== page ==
Breaking and Making Bodies and Pots Material and Ritual Practices in Sweden in the Third Millennium BC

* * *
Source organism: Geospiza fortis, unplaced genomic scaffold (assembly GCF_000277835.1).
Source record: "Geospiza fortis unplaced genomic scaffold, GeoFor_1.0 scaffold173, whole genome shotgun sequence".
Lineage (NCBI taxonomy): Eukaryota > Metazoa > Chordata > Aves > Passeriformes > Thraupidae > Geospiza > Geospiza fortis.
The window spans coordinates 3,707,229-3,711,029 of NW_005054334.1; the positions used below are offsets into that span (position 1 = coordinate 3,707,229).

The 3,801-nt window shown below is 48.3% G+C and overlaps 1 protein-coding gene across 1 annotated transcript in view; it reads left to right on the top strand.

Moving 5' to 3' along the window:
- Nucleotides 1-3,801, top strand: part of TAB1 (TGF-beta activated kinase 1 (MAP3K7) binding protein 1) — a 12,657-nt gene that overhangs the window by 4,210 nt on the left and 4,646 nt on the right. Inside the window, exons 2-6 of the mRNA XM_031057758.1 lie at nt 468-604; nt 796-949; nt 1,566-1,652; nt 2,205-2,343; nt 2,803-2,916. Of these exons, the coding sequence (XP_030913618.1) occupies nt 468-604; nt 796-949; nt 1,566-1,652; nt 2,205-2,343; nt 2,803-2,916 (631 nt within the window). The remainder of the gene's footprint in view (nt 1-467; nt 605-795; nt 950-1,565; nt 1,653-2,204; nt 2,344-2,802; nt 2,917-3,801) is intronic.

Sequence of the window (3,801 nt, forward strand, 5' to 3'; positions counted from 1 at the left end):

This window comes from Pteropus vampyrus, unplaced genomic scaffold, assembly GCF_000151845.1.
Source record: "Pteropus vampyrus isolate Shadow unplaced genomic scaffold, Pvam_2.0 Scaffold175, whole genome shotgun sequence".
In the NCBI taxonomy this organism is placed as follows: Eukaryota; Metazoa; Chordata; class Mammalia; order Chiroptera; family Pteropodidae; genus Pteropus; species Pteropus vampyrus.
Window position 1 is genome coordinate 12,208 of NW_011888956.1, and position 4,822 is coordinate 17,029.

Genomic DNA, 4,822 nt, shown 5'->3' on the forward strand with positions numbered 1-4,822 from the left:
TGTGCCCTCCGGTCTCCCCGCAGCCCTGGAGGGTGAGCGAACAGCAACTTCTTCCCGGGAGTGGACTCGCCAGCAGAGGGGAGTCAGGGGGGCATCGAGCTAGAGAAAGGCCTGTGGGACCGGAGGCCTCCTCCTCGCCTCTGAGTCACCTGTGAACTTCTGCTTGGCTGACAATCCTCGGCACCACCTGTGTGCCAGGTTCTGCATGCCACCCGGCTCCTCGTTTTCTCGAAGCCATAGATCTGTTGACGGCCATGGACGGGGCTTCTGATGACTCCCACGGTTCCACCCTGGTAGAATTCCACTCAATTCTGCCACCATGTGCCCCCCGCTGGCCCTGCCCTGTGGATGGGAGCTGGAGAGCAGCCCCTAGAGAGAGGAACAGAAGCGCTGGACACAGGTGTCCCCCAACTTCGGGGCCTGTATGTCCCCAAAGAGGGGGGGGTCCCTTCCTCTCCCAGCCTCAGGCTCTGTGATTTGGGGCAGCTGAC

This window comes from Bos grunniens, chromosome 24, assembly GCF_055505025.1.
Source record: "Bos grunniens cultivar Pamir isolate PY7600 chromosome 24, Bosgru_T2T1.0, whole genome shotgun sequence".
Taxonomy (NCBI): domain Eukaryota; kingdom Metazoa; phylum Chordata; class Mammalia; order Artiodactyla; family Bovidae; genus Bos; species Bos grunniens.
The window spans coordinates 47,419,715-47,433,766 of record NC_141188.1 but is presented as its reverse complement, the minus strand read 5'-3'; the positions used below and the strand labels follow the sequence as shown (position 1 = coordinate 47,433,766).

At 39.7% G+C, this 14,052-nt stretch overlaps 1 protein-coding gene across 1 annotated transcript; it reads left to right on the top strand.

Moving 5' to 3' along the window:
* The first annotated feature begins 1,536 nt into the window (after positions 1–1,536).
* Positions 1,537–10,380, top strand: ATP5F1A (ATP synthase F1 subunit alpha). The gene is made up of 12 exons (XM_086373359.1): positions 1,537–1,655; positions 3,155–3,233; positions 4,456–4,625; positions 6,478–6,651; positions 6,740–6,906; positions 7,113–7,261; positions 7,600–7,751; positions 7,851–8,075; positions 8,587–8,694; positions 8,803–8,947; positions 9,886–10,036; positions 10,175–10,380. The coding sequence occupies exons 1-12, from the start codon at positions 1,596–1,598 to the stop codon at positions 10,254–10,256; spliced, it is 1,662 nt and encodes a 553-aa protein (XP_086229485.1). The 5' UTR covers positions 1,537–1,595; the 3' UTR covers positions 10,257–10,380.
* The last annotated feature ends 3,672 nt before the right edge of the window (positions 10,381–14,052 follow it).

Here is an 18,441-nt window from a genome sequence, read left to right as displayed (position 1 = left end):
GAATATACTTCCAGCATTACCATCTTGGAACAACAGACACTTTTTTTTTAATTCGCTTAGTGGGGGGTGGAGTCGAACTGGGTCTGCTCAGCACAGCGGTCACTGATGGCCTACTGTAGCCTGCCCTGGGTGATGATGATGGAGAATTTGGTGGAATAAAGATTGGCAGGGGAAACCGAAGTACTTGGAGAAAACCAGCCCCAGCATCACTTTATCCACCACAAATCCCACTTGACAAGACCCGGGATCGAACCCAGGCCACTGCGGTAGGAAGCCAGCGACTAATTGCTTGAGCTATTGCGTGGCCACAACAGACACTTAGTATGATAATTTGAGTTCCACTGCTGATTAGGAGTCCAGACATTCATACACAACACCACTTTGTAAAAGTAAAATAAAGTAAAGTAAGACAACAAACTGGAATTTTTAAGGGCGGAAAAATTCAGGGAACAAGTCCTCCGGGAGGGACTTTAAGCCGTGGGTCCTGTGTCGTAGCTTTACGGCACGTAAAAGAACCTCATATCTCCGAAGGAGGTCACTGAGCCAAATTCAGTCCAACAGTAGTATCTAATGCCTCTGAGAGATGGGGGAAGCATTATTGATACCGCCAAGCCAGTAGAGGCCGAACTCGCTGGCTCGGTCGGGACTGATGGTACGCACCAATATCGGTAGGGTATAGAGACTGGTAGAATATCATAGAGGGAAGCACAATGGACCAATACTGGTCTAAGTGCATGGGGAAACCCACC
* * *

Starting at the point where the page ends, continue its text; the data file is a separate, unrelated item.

Sammanfattning: In South Sweden the third millennium BC is characterised by coastal settlements of marine hunter-gatherers known as the Pitted Ware culture, and inland settlements of the Battle Axe culture. This thesis outlines the history of research of the Middle Neolithic B in general and that of the pottery and burial practices in particular. Material culture must be understood as the result of both conscious preferences and embodied practices: technology can be deliberately cultural just as style can be un-selfconscious routine. Anthropological and ethnoarchaeological research into craft and the transmission of learning in traditional societies shows how archaeologists must take into consideration the interdependence of mind and body when interpreting style, technology and change in prehistory. The pottery crafts of the Pitted Ware and Battle Axe cultures were not just fundamentally different technologically, but even more so in the attitudes toward authority, tradition, variation and the social role of the potter in the community. The Battle Axe beakers represent a wholly new chaîne opératoire, probably introduced by a small group of relocated Beaker potters at the beginning of the period.The different attitudes toward living bodies is highlighted further in the attitudes toward the dead bodies. In the mortuary ritual the Battle Axe culture was intent upon the creation and control of a perfect body which acted as a representative of the idealised notion of what it was to belong to the community. This focus upon completeness, continuation and control is echoed in the making of beakers using the ground up remains of old vessels as temper. In contrast, the Pitted Ware culture people broke the bodies of the dead by defleshing, removal of body parts, cremation, sorting, dispersal and/or reburial of the bones on the settlements. The individuality of the living body was destroyed leaving the durable but depersonalised bones to be returned to the joint collective of the ancestors. Just as the bodies were fragmented so were the pots, sherds and bases being deposited in large quantities on the settlements and occasionally in graves. Some of the pots were also tempered with burnt and crushed bones. At the end of the Middle Neolithic the material and human remains show evidence of a growing effort to find a common ground in the two societies through sharing certain mortuary rituals and making beakers with a mix of both traditions, stylistically and technologically.
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